The Sarajevo Film Festival began in humble circumstances in a city still under siege in 1995. Its artistic director and co-founder Mirsad Purivatra believes its modest origins have helped it to flourish and have created an event that many others envy.
“From the beginning, even in the besieged city, we had a very clear vision about the festival,” Purivatra recalls.
As part of the former Yugoslavia, Bosnia had a rich film heritage but its cinema industry was all but obliterated during the war. Purivatra and his colleagues felt a new festival could reconstruct that industry while strengthening its ties with European partners. They set out to present “very strong arthouse films” to the local audiences while they waited for “regular distribution” to return Sarajevo was intended to serve as a meeting place for the region.
It remains a manageable festival where all the guests, whether local, European or world stars, co-mingle.
“I insist on a human size for the festival, where you are not running every two minutes to the next event as in Cannes,” says Purivatra.
Sarajevo attracts over 2,000 visitors but the main events still take place in the same two or three streets and people to walk between screenings.
The festival experience tends to be a short, sharp blast, sandwiched between Locarno earlier in August and Venice, Telluride and TIFF a few weeks later. Delegates tend to come for “three or four days maximum” in what is a very busy period. The idea is they still have time to discover new projects and take all the relevant meetings.
Director Pawel Pawlikowski, whose new film Cold War opens the festival this year, talks fondly of the “magical evening” in which his Oscar winner Ida was given an open air screening in the festival in 2014. The projection was “fantastic” and there was an “electric atmosphere…an audience that understands cinema but also understands history.”
He says the city itself “is like a piece of film, the most fascinating city in the way it is sculpted and laid out, surrounded by very dramatic mountains, with the Turkish old city, the Austro-Hungarian part and the socialist architecture from after the war. It’s a unique combination”.
Regardless of how well organised and friendly they are, festivals tend to be judged on the quality of films they show and the projects they present. While other events show only premieres, Sarajevo is flexible. It asks for regional premieres but has no problem if films have already shown in competition in Cannes or Berlin or other major festivals.
“We want to discover, support and promote strong regional filmmakers and films,” Purivatra says. “If we have a world premiere, it’s great but we are not insisting on it.”
The goal has always been to present the best films from the region without imposing restrictions that might stop those films being shown elsewhere.
That’s how the In Focus section is able to include such titles as Adina Pintilie’s Golden Bear winner, Touch Me Not, and Nuri Bilge Ceylan’s The Wild Pear Tree, which made its world premiere in competition in Cannes.
Many of these films will already have links with Sarajevo: Touch Me Not was developed as a work in progress through the festival’s coproduction market, CineLink.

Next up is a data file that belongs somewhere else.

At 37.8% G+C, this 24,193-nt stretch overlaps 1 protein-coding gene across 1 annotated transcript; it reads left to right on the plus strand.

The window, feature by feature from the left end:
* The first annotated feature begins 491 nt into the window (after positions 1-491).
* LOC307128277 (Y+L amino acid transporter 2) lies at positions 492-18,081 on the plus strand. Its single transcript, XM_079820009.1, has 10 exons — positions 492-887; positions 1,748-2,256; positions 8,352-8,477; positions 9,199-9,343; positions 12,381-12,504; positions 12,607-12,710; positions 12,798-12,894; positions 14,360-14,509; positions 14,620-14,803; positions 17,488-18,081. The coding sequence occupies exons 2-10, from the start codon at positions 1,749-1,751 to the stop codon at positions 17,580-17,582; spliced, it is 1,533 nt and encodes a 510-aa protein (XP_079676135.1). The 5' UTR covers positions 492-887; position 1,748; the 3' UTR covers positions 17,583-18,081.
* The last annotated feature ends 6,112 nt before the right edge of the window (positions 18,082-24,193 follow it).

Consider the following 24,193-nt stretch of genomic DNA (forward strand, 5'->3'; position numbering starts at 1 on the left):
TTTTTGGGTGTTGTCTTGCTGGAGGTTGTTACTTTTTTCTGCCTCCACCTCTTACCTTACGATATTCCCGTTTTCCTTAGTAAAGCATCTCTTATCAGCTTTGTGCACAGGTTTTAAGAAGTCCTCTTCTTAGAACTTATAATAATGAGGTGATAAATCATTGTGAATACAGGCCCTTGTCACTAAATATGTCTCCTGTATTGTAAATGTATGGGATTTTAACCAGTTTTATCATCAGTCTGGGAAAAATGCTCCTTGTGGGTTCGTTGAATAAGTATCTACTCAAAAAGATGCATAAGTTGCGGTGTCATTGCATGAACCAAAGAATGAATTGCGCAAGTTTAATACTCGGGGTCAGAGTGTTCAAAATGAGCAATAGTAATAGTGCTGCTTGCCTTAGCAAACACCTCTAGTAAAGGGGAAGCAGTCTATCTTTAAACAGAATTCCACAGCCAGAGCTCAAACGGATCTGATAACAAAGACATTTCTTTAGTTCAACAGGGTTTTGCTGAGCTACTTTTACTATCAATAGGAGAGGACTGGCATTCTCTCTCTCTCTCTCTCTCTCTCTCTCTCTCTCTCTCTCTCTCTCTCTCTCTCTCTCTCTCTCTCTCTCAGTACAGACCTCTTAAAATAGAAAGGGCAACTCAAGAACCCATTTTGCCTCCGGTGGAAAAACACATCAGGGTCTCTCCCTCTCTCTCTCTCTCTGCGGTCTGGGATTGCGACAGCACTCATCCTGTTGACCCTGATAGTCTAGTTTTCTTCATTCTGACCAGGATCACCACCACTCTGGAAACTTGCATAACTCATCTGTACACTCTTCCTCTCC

There are plenty of other examples of talents from the region who’ve flourished internationally thanks to Sarajevo support. They include Serbian director Mila Turajlic’s feature documentary, The Other Side Of Everything. It won the IDFA Award for best feature-length documentary in Amsterdam last November. While in development the film was showcased in Sarajevo’s Docu Rough Cut Boutique.
Romanian auteur Florin Serban’s Silver Bear winner If I Want To Whistle I Whistle passed through Sarajevo’s CineLink co-production market - Serban is back in town with the world premiere of his new feature, Dragoste 1: Câine in competition this year – as did Laszlo Nemes’ Son Of Saul in 2012. It went on to win the best foreign language film Oscar.
“We experienced the great welcoming enthusiasm and trust on the part of the Festival’s team,” Nemes recalls. “Therefore, upon completing the film, we were glad to present the movie to a highly responsive and curious festival audience, and this experience became a defining one for a film that would continue to have an important international career.”
Purivatra describes CineLink as a “boutique” event where “everyone is treated equally and everyone has enough time.” Meetings, lunches and dinners are informal but carefully organised.
The event also has a reputation for reacting quickly to changing market conditions. Creative documentary is increasingly foregrounded, while CineLink Drama selects the best television drama projects from the region.
“We are living in real time. We can predict one or two years in advance what will be the new trends,” suggests Purivatra.
But in spite of its success, the festival struggles to secure the funding it needs every year. “It’s one of the threats we have in our organisation,” Purivatra reveals. “We are a non-profit organisation, we are not a state owned company and we have to apply every year to European funds and to local funds.”
The current budget is at around €1.3 million. 30% comes from state sources. 20% comes from European funds (including Creative Europe which provides close to €200,000 for the festival and CineLink.) The rest comes from sponsorship, other smaller funds, tickets and merchandising.
Memories of the war are still very raw but Purivatra points to the festival’s role in encouraging rapprochement and in providing a “home” for filmmakers and professions across the region. “From the beginning, from 1995, even during the siege, we had guests from Zagreb. A few months after the end of the war, we had a guest from Serbia,” the festival director declares. “Sarajevo was always the place for meetings. It was not the place for political fights.”